So if you are looking to adopt a new daxy pup keep this article in mind and try to initially meet the dam before she whelps to see if she is wary of you and also so you won’t have those cute little daxy pups staring at you in the face tempting you to take them home no matter what the temperament of the dam.
If you are looking to breed from your Dachshund bitch question yourself objectively about her level of ‘wariness’ to new things.
My name is Sarah Roper, I am a dog trainer and owned by five dogs, two of which are miniature longhaired Dachshunds; Ziggy and Jazz. I breed from Jazz – but only because she is very confident with new people of all ages and sizes and the same with dogs. She is head of our pack which comprises of Ziggy, Merlin a large flat coat retriever and two Springer Spaniel bitches Mica and Molly.
MY Dachshunds are so well balanced we regularly get asked to help with the rehabilitation of retired greyhounds for socialisation with small dogs, puppy socialisation sessions ( not puppy parties) and I use them regularly to help teach dogs that are fear aggressive with other dogs that they are no threat to them. We have done numerous children’s talks on responsible pet ownership in schools where Ziggy and Jazz lap up the attention from the children.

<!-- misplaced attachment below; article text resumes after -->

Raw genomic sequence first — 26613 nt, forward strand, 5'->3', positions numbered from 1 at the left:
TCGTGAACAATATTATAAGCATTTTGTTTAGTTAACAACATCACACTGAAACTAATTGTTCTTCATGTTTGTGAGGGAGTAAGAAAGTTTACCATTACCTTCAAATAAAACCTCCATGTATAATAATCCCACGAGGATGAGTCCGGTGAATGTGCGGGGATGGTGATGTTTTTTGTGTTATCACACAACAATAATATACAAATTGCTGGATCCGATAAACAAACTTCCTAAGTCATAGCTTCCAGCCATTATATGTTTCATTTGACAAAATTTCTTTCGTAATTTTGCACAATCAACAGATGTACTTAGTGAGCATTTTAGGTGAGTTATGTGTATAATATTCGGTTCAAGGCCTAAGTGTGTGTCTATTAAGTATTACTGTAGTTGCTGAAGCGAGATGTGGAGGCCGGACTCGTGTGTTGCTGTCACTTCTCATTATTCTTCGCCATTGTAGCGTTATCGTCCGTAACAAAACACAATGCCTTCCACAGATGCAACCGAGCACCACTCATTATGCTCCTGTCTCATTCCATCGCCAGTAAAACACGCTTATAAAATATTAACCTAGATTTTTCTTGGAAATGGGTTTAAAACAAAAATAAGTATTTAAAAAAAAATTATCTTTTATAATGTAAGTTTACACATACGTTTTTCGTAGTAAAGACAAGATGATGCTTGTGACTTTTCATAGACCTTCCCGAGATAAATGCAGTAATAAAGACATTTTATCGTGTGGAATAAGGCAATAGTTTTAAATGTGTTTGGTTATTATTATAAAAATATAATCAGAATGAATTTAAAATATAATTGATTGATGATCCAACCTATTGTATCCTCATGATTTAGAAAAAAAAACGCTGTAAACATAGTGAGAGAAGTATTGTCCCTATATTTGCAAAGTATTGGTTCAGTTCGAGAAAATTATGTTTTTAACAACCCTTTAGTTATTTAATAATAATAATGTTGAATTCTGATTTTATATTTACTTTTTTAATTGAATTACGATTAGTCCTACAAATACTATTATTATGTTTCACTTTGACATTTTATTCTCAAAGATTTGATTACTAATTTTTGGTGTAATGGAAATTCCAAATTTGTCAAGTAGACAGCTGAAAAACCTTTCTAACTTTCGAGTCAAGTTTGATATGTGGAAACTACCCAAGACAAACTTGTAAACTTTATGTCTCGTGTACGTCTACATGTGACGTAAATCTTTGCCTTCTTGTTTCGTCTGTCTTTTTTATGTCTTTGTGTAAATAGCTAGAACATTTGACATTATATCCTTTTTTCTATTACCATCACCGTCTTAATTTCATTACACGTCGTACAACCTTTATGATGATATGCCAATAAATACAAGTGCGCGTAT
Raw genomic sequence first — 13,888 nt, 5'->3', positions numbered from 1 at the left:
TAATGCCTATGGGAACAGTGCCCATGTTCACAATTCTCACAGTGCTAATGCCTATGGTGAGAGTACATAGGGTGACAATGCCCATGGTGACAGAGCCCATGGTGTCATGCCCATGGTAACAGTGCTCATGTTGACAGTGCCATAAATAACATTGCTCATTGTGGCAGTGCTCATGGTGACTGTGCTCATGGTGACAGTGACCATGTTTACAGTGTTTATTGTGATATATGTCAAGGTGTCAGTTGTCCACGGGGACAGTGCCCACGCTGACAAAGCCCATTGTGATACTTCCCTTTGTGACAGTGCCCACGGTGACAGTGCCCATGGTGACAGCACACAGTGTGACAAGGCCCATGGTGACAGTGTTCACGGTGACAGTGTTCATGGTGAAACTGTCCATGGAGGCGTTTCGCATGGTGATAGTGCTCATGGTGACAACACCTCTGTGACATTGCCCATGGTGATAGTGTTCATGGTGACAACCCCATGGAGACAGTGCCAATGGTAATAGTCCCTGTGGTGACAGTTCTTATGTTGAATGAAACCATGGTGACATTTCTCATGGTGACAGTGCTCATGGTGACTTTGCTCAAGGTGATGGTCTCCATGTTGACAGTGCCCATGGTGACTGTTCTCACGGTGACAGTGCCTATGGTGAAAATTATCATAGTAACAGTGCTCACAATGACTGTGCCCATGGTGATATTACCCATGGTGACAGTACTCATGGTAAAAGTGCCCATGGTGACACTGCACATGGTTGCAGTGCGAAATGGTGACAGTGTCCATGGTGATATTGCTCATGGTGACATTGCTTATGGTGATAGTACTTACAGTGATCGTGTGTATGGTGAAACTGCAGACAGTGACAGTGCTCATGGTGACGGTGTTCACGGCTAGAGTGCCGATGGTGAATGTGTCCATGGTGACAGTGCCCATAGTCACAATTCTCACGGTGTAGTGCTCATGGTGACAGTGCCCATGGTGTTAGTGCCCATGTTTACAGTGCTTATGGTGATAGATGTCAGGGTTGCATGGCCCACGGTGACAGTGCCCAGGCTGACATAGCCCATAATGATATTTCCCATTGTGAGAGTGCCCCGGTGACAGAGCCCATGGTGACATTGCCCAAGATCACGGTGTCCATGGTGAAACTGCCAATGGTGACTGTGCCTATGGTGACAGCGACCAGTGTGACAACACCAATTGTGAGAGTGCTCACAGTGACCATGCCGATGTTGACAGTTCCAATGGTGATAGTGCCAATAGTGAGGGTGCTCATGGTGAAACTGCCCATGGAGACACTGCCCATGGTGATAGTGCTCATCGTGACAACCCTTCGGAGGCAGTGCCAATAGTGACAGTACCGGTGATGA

Having ‘non wary’ daxies has made such a difference to everyone involved – including countless children who had previously never even touched a dog who after meeting Zig and Jazz not only stroked them they became more confident and no longer lived in fear of people with dogs on the street etc.
Interesting article! You also subscribe to the theory that temperament is most often from the Dam, not Sire, tho inherant temperament issues can come from the sire, but most "attitudes" are learned from the Mother. Nurture over Nature :)

I also have a confident little Doxie, She's not unsure of people or dogs... tho she is a bit bossy. Unfortunately, as she is a rescue and we have no information on her parents, I dont know if she is a case of Nature or Nuture.
tho inherant temperament issues can come from the sire, but most "attitudes" are learned from the Mother. Nurture over Nature :)
Hi thanks for reading and commenting i find that from experience it tends to be about 15-20% nature (obviously combined from sire and dam) and the rest nurture, rather like ourselves.
i was noseying at your album earlier and i have to take my hat off to you, what a lovely looking bunch and deaf? well a round of applause, not many will have deaf dogs as im sure you know. :D


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Hi Sarah welcome to ths site, and thank you for that informative post. I understand why my Dog Sam is weary of strange people and dogs while molly is fine. Molly will go to meet the person with a wagging tail while Sam will hide behind me and bark.